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Baker Institute Update: McNair offers career advice to enterprising Rice students, young professionals

September 6, 2016: In this edition
McNair offers career advice to enterprising Rice students, young professionals

Reflecting on his decades of business experience, Houston billionaire and philanthropist Robert C. McNair offered Rice University students and young professionals a key piece of advice: Don’t worry about your salary.
 
“That’s not the most important thing,” the Houston Texans owner said last week during an event hosted by the Baker Institute’s McNair Center for Entrepreneurship and Innovation. “The most important thing is putting yourself in position where you can add the most value, and when you add the most value, the compensation will come to you.
 
“By learning how to add that value, you’re creating something that’s in great demand.”
 
After an introduction by Baker Institute director Ambassador Edward Djerejian, McNair participated in a moderated conversation with McNair Center director Edward J. Egan. He discussed major events that led to his business success, such as his decision in the 1960s to transition out of advertising and move his young family from South Carolina to Houston to start a car leasing company — with just $700 to his name.
 
"By virtue of having the experience of selling advertising space, which could be difficult, I gained an element of confidence to where I really wasn’t fazed by the question of, ‘Can you do this?’” McNair said. “Fortunately, I didn’t have anybody creating any negative thoughts in my head, so it worked out.”
 
McNair later established a trucking company that grossed more than $20 million in annual revenue at its peak, but he sold it as the deregulation of the trucking industry threatened to force him into bankruptcy.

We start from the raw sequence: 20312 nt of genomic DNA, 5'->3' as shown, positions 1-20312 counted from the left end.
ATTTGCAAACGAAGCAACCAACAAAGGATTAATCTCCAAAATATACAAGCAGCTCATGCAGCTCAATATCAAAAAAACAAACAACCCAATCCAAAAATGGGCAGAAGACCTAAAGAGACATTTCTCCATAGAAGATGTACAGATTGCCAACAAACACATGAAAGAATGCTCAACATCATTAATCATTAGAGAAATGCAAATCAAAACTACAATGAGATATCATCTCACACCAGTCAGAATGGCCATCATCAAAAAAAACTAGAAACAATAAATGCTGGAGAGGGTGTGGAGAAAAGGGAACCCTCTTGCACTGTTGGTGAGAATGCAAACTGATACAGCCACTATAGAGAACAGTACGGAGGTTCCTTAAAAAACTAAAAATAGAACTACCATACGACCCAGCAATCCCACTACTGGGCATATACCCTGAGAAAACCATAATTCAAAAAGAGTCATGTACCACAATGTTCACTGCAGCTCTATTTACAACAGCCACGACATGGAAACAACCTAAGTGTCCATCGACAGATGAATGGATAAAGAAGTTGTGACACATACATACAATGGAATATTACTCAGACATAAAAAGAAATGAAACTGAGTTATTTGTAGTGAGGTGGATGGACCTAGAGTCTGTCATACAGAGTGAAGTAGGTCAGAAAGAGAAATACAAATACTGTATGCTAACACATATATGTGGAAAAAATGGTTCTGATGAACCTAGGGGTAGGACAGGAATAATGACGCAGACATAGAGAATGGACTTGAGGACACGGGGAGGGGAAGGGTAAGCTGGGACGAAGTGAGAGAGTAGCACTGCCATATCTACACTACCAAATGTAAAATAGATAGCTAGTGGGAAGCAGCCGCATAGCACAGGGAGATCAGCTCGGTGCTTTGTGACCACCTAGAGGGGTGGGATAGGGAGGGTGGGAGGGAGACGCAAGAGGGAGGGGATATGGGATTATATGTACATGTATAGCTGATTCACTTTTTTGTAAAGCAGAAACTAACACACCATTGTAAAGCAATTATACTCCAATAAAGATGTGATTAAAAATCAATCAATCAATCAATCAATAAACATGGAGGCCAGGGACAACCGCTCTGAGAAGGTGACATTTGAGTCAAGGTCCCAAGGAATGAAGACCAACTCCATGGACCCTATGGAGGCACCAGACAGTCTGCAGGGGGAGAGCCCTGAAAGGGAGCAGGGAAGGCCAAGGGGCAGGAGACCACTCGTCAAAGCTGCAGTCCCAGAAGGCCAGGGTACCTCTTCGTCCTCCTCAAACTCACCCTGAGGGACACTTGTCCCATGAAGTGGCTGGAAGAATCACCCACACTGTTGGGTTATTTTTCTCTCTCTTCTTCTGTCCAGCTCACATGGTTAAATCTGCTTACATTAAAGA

However, he was able to capitalize on his contacts with chemical and refining clients to eventually establish Cogen Technologies, brokering deals with companies like Shell and ExxonMobil to exclusively provide the power they needed as deregulation forced them to cut costs.  
 
“I saw what happened to us by deregulation,” McNair said. “So I said, ‘Why can’t I use my experience in going through this to my advantage? What industries are going to be transformed, thereby creating opportunities?’”
 
McNair sold Cogen Technologies in 1999 for $1.5 billion. That same year, the NFL approved his bid to start the league’s 32nd franchise — what would become the Houston Texans. Whether it's football or power generating plants, McNair said his management approach is the same: “The way I’ve always worked is, I try to hire people to do a job, make sure they understand what the job is, monitor what they’re doing and let them go out and do the job,” McNair said. “That still applies.”

The McNair Center for Entrepreneurship and Innovation launched last fall at the Baker Institute with an $8 million endowed gift from the Robert and Janice McNair Foundation. The McNairs since have established five entrepreneurship teaching centers at universities across the country, a continuation of the couple’s philanthropic outreach in business and education.

“This is an opportunity for us to make a real contribution to society and to help create an environment that empowers ingenuity and creativity, unleashes the productivity of private enterprise and builds sustainable economic growth," he has said. 

Before the event, McNair met privately with a group of McNair Center student interns, past and present. Egan recruited more than 40 interns to work on various research and technology projects during the 2015-16 school year. To accommodate these and other interns, as well as visiting scholars for various Baker Institute centers and programs, the third-floor storage room was renovated to create a 1,100-square-foot research lab. The space, pictured below, features a contemporary design and functional features like 14 movable intern workstations, four stationary desks, glass whiteboards along the walls for research collaboration and a conference room.

Bob McNair with McNair Center interns. [back to top]

 
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Rice University's Baker Institute for Public Policy is a nonpartisan, independent think tank in Houston, Texas. The institute's fellows and scholars conduct research and collaborate with experts from academia, government, the media, business and private organizations on domestic and foreign policy issues with the goal of bridging the gap between the theory and practice of public policy.
 
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